Microfluidics is a valuable technology for a variety of different biomedical applications. In particular, within cancer research, it can be used to improve upon currently used in vitro screening assays by facilitating the use of 3D cell culture models. One of these models is the multicellular tumour spheroid (MCTS), which provides a more accurate reflection of the tumour microenvironment in vivo by reproducing the cell to cell contact, the development of a nutritional gradient and the formation of a heterogeneous population of cells. Therefore, the MCTS provides a more physiologically relevant in vitro model for testing the efficacy of treatments at the preclinical level. Currently, methods for the formation and culture of spheroids have several limitations, including being labour intensive, being low throughput, producing shear stress towards cells and the hanging drop system being unstable to physical shocks. Recently, microfluidics (especially droplet microfluidics) has been employed for the culture and screening of spheroids, providing a high-throughput methodology which only requires small volumes of fluids and small numbers of cells.However, current issues with droplet microfluidics include complicated droplet gelation procedures and short cell culture times. In this thesis, the use of microfluidic technologies as an approach for spheroid formation and culture are investigated with the aim to create a platform for radiotherapeutic and chemotherapeutic treatment of spheroids using cell lines. Initially, the use of emulsion technology at the macro scale was evaluated to determine the best conditions for spheroid culture. Once this was achieved the spheroids were compared to spheroids using a traditional method and radiotherapeutic treatment was conducted. Subsequently, avenues for miniaturising the developed emulsion-based methods were studied to provide a microfluidic technology. Finally, along with identifying the optimal culture conditions using hydrogels, a microfluidic system that integrated both droplet and single phase microfluidics features was developed for the formation and culture of spheroids. Using the latter, proof of principle experiments were conducted to demonstrate the suitability of the platform for both chemotherapeutic and radiotherapeutic assays within the same device.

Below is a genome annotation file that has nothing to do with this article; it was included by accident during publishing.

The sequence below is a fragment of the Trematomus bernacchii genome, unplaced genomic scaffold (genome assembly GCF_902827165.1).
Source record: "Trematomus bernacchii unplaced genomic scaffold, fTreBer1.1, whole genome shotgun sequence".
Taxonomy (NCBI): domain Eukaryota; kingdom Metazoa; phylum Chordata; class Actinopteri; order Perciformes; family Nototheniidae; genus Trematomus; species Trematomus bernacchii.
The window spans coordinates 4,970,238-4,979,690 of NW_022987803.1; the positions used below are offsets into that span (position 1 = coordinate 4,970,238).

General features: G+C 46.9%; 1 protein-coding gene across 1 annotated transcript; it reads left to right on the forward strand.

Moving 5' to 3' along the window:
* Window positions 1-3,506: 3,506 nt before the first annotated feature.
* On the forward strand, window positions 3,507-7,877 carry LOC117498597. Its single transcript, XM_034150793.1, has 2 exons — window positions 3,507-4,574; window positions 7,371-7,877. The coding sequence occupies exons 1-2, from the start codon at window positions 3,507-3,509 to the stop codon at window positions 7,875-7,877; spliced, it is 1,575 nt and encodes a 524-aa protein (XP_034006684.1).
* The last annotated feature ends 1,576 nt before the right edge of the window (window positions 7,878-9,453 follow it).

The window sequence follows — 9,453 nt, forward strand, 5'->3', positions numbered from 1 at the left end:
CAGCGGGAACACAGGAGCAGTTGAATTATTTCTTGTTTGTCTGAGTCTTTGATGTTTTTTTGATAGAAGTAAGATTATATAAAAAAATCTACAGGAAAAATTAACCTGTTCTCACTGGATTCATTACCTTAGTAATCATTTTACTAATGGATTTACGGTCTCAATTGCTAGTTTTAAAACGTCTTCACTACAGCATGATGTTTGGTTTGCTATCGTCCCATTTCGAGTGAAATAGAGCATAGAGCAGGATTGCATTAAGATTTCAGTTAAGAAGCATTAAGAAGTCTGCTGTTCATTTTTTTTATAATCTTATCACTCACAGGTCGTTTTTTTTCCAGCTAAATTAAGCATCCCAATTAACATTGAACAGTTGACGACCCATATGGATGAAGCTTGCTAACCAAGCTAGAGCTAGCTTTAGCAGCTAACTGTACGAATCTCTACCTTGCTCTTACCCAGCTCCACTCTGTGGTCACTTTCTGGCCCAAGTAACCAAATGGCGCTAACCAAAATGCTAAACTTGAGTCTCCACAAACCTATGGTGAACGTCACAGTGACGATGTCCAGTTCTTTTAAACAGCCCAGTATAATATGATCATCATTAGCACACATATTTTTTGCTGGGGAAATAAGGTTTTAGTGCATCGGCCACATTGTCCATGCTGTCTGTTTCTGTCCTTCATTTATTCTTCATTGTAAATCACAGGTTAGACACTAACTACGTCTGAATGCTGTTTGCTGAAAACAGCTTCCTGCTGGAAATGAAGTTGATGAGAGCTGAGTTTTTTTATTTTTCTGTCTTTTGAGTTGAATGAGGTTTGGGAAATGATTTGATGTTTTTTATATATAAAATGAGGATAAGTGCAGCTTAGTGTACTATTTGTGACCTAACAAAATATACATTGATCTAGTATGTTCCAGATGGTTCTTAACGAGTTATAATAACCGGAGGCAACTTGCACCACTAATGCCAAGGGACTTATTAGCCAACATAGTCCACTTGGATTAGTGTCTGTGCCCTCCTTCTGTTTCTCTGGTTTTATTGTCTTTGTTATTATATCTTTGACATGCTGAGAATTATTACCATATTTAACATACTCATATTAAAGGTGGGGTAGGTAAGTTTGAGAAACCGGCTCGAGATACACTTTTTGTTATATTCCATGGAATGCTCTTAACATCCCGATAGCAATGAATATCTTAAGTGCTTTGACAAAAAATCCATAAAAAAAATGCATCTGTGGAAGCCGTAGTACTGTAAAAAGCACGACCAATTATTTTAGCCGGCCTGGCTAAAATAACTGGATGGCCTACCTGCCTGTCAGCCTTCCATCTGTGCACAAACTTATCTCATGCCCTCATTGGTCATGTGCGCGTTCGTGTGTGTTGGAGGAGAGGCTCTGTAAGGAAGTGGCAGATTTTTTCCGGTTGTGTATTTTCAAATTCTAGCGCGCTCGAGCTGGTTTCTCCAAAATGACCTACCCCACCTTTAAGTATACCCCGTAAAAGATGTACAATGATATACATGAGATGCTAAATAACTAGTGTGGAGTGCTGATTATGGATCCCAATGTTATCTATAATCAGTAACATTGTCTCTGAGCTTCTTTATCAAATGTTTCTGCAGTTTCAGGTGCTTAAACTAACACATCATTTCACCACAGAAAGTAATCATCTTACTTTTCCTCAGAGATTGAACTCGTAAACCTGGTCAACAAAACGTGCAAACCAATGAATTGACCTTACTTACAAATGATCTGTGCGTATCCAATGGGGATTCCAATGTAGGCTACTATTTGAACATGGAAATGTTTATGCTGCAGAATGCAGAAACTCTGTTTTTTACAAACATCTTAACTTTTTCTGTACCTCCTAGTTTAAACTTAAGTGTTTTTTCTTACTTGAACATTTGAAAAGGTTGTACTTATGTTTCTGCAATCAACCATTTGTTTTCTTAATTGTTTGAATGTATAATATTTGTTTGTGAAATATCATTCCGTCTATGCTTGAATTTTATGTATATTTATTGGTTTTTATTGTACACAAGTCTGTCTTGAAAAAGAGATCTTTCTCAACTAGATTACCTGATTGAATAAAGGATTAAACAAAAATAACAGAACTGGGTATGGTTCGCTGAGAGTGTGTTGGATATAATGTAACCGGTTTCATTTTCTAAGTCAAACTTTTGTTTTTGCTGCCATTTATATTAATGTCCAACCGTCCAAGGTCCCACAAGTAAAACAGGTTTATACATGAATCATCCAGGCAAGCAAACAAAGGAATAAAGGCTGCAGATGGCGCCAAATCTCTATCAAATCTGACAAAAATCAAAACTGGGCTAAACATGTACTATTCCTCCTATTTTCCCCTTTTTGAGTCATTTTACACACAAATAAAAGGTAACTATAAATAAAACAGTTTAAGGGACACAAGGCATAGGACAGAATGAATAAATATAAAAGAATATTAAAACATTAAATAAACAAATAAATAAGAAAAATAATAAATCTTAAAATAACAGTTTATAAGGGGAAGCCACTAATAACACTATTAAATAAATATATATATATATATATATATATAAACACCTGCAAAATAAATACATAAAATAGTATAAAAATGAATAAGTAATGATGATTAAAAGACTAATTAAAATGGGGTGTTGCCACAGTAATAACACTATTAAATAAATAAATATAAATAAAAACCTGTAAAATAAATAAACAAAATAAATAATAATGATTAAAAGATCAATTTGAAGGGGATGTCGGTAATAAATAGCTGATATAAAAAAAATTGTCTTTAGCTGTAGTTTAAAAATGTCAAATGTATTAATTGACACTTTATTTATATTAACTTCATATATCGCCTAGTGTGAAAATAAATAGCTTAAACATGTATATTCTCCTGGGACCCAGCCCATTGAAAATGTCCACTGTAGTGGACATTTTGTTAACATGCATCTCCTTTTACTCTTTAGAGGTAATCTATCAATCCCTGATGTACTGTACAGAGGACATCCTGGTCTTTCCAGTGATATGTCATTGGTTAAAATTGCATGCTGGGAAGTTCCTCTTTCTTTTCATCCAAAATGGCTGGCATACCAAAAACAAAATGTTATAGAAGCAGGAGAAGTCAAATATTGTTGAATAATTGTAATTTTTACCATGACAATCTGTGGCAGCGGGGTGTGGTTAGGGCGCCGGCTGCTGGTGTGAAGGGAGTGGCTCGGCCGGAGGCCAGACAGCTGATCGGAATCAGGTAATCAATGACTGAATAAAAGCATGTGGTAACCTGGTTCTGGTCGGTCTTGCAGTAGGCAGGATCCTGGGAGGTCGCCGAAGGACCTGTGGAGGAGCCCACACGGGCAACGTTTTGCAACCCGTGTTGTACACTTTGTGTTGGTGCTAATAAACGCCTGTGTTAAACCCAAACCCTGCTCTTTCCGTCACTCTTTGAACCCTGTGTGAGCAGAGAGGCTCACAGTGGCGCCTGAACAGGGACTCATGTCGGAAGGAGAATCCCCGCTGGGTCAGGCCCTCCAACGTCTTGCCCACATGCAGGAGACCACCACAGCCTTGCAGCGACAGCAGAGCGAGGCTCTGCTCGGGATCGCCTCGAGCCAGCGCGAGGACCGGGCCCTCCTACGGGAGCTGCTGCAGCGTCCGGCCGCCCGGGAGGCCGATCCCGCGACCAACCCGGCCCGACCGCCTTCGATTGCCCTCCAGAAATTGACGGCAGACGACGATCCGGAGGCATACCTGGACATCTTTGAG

|Date of Award||1 Apr 2016|
- University Of Strathclyde
|Sponsors||EPSRC (Engineering and Physical Sciences Research Council)|
|Supervisor||Michele Zagnoni (Supervisor) & Marie Boyd (Supervisor)|